Paula Williams: [LAUGH]
John Williams: I’m serious.
Paula Williams: So the FBO was basically a-
John Williams: There was no FBO.
Paula Williams: A nice patch of grass.
John Williams: We the two pilots, me being one of them. We’d go to the nearest tree and we’d sit there and wait two hours under the shade tree for these guys to get back while we had a thermos of ice cold water or whatever.
I’m serious I’ve done that a couple of times years ago.
Paula Williams: Wow, so things have definitely changed. These pilots are looking for crew cars and lounges.
John Williams: Well, they were high net worth. Ranchers, Texas and they want to go out there and they have somebody to be there either before we get there as we pull-up as we land to pick them up in a brand new truck of some kind and they go off and come back in two, three hours and we take them back.
Paula Williams: Well, it is interesting. Because a lot of folks, we talk to with the FBOs are very concerned that maybe they’re facilities are rustic. Yours were much more rustic.
John Williams: About rustic until you done that.
Paula Williams: And honestly, I think rustic is not bad. If you’ve got great service and you’ve got a way for them to get out of there, they’re not going to care if the FBO itself is kind of rustic.
As long they’re getting good fuel, they’re getting the service that they need and they have a way to get their hotel. They’re not going to use your showers. They’re going to go to the hotel.
John Williams: Of course.
Paula Williams: And take a nap and a shower, and everything else. And so pilot lounge, that’s why we put it close to the end of the list as opposed to the top.
So, let’s talk about how you can help people find you. So we talked about the list the offer, this is the presentation.
John Williams: Yes, it is.
Paula Williams: Okay, so if we’re outbound marketing, there are things that you can do like connecting on social media. You take your top ten list of companies you want to do business with and look them up and connect with them, plug their stuff.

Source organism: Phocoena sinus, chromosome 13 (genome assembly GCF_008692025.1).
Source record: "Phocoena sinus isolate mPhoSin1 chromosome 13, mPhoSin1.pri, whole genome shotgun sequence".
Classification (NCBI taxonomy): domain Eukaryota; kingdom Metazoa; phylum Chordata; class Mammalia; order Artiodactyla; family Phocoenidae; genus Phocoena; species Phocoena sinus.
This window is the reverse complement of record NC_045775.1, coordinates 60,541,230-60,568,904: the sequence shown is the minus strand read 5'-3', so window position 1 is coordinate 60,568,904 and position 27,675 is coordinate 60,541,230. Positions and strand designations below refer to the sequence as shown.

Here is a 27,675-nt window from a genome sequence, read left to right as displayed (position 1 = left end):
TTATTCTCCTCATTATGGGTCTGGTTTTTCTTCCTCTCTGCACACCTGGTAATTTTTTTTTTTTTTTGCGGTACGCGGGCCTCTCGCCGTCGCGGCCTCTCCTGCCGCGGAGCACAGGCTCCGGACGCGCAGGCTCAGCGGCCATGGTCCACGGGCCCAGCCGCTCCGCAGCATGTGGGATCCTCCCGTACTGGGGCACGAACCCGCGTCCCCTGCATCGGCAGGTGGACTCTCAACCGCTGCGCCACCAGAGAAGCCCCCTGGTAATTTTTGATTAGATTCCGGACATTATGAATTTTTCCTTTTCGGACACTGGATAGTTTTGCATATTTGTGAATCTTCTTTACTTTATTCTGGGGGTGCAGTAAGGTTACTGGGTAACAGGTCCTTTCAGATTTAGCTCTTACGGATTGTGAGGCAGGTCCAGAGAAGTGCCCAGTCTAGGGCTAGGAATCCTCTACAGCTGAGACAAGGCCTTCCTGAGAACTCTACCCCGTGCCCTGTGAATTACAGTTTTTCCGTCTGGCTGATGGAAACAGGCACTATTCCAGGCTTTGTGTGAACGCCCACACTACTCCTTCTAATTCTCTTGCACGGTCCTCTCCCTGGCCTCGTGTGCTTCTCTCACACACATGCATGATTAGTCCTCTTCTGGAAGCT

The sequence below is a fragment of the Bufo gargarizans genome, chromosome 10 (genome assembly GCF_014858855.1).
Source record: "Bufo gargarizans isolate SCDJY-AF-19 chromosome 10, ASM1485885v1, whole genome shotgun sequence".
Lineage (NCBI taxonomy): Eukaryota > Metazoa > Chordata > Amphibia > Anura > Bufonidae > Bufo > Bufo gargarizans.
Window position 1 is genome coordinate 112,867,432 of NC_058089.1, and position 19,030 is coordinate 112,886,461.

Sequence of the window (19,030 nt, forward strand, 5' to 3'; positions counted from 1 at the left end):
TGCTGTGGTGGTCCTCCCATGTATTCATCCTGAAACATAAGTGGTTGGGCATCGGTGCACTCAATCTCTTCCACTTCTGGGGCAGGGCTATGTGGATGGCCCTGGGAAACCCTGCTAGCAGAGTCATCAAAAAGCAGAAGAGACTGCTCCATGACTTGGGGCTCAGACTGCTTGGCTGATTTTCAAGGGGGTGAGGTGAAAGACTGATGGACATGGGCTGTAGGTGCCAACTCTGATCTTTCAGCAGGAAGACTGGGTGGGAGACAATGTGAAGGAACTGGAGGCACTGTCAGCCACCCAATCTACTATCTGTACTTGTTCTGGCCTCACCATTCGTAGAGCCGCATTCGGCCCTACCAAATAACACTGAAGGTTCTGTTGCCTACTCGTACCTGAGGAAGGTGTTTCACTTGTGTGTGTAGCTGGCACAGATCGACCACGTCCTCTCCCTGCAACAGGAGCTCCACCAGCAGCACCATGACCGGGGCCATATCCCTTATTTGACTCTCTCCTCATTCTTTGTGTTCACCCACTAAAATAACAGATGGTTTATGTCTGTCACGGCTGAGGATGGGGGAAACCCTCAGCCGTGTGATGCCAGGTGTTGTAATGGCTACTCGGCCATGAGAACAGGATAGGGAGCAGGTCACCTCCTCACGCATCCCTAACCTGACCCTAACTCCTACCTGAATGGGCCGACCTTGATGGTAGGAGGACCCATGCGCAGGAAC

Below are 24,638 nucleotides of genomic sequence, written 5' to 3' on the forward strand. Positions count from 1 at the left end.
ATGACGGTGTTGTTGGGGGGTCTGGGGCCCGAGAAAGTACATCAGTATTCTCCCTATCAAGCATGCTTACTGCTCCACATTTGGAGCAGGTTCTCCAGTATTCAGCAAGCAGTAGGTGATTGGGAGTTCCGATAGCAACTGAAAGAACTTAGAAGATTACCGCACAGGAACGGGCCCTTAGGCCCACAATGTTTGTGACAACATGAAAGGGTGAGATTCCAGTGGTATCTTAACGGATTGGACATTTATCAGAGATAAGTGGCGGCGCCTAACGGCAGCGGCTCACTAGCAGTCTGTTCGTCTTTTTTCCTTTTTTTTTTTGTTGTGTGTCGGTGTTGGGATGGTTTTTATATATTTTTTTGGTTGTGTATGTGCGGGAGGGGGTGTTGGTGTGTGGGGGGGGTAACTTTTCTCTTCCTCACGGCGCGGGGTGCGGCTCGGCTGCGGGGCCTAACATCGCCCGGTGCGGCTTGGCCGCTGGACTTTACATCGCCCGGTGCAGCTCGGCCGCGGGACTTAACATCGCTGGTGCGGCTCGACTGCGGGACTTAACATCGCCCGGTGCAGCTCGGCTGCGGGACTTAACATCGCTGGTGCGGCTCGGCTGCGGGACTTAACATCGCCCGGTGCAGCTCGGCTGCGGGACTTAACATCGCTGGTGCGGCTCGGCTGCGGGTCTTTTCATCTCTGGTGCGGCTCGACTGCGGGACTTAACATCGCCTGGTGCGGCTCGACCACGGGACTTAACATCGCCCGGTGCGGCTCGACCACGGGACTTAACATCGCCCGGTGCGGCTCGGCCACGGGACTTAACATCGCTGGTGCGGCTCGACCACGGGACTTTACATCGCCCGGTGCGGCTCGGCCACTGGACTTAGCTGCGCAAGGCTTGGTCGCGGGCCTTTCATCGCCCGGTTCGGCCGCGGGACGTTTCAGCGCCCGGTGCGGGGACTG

If you one charter company that we know has an author that is a frequent passenger and they plug his books on their social media, I think it’s great. Other kinds of things that you can do to help them promote their businesses in your local area, just be a good Chamber of Commerce member and a good networker and all of those kinds of things.
You can do post cards. We went into some pretty big detail on that in episode 68. Talking about how to do great post cards to that list that you just created. So, all of those tail numbers that you wrote down and all of those details that you put together.
You may not have an email address and you may not want to send them an email just to, because they’re not all that effective and you may end up getting into some trouble with the canned spam act, but you will never get in trouble sending a postcard. So, that’s often a really great first contact for outbound marketing as a postcard.
Another thing you can do if people are really qualified to your top ten list or people that you think you really want to do business with would be direct mail packages and those could include your area guide, and other fabulous things. Maybe some snacks or something like that to make it three-dimensional mail as we talked about in our direct mail episode and things like that to get their attention, and state your case.